3. Configure RDP properly. If your organisation absolutely must use RDP, avoid exposing it to the public internet. Only devices on the LAN, or accessing via a VPN, should be able to establish a remote session. Another option is to filter RDP access using firewall, whitelisting only a specific IP range. The security of your remote sessions can be further improved by using multi-factor authentication.
4. Enable Network Level Authentication (NLA). BlueKeep can be partially mitigated by having NLA enabled, as it requires the user to authenticate before a remote session is established and the flaw can be misused. However, as Microsoft adds, “affected systems are still vulnerable to Remote Code Execution (RCE) exploitation if the attacker has valid credentials that can be used to successfully authenticate.”
5. Use a reliable multi-layered security solution that can detect and mitigate the attacks exploiting the flaw on the network level.
AppDate: A security boost for schools
In his latest app round-up, SEAN BACHER features Karri, ChatBack, Charge Running, Bookings Africa and HomeChoice.
With large amounts of cash and very little security, schools are now becoming an easy target for criminals. Numerous schools across the country have already been raided, with several serious incidents and even fatalities.
In partnership with Nedbank, Karri has introduced a mobile payment app to address this growing problem. The app enables parents to send money securely to their child’s school. Hundreds of schools countrywide are using Karri, with most now refusing to accept cash payments from parents.
The app offers a simple alternative to children bringing cash to school by allowing parents to make payments via an app on their smartphone. It is free for parents to use and there are no hidden costs or sign-up fees for the school.
Platform: Android and iOS
Expect to pay: A free download
Stockists: Visit Karri here for downloading instructions.
Visit the next page to read more about ChatBack, Charge Running, Bookings Africa and HomeChoice.
ParkUpp is here to sell your unused parking spot
Prop-tech startup ParkUpp is helping residents and property owners to make some extra cash from their unused parking. This is proving to be a winner for JanuWorry, the month that often brings financial stress post the December holidays for many individuals and businesses across South Africa.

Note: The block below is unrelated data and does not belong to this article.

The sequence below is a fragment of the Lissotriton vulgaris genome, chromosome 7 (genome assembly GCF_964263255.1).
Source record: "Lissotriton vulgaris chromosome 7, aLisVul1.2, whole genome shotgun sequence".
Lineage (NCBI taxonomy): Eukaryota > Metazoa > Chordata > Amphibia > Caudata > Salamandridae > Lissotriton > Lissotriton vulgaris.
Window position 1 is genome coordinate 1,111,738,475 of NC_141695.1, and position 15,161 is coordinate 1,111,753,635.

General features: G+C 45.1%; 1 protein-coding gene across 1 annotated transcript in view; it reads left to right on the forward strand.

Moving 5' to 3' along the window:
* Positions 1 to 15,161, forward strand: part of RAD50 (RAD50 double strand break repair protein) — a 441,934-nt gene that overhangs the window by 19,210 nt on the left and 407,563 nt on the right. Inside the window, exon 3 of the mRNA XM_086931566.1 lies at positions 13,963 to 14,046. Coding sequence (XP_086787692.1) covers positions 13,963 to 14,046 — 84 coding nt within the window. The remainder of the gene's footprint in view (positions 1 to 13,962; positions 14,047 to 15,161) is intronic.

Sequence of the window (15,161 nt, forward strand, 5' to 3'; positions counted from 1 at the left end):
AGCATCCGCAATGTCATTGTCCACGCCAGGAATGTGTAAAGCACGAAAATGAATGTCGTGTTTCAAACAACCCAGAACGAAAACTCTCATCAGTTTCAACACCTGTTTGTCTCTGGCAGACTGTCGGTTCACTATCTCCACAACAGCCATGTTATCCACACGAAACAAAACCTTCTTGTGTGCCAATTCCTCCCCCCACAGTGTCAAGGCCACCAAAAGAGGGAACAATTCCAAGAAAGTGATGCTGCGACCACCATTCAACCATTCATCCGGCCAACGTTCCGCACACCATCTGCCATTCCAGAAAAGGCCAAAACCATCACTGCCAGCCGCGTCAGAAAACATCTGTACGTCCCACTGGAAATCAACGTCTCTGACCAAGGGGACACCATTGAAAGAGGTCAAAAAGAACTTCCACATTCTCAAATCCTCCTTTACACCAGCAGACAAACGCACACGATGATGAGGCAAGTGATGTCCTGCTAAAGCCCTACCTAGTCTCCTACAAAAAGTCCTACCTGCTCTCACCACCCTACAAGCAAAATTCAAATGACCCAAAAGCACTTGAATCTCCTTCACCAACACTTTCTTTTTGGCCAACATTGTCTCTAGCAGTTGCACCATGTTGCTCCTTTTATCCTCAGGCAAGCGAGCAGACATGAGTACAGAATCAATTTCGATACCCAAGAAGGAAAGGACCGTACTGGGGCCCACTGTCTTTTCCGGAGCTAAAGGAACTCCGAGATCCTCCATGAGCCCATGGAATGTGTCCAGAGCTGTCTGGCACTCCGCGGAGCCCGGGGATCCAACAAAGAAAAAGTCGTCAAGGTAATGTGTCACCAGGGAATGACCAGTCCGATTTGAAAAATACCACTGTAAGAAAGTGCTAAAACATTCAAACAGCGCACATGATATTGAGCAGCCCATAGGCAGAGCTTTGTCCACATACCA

ParkUpp already has over 4500 listings on its platform, predominantly in Johannesburg and Cape Town. They include The Union Castle building owned by Izandla Properties, Design Quarter on William Nicol Drive, along with other commercial and residential parking facilities.
The app has also been awarded some accolades from property industry incumbents such as the Women’s Property Network (WPN) for Young Achiever’s category and South African Institute of Black Property Professionals (SAIBPP) for Disruptor of the Year. Also headed to Silicon Valley for a two week bootcamp with Kingson Capital, a South African based Venture Capital firm.
This award winning platform not only creates extra income from empty parking spaces, it also decreases drivers’ anxiety of parking in unsafe space and also saves them a buck. In the Cape Town CBD, with over 45% cars parked on-street: paying an average of R18/hour, amounting to R2880 a month, ParkUpp users are able to save up to 50% by renting out a parking for R1500.
ParkUpp co-founder Michael Savvides says home owners or businesses often get frustrated when they find someone illegally parked in their bay. “Instead of being frustrated, list your parking during the times it is unused for people to park in your space legally. No one really wants to knock on someone’s door to ask for parking so our platform is removing that uncomfortable feeling.”
“We create trust between owners and drivers through our vetting processes. We save drivers 50% on parking costs and generate extra income for the owners and we also provide access to spaces that were previously inaccessible,” he explains.
“Our current focus is to increase occupancy rate for the listing parking bays, businesses and individuals who need parking can visit the platform to make a booking or suggest a location where you need parking,” he concludes.
As a driver, should you not find your preferred parking, email the team with suggested locations at firstname.lastname@example.org in order for them to find you safe, secure and affordable parking for you.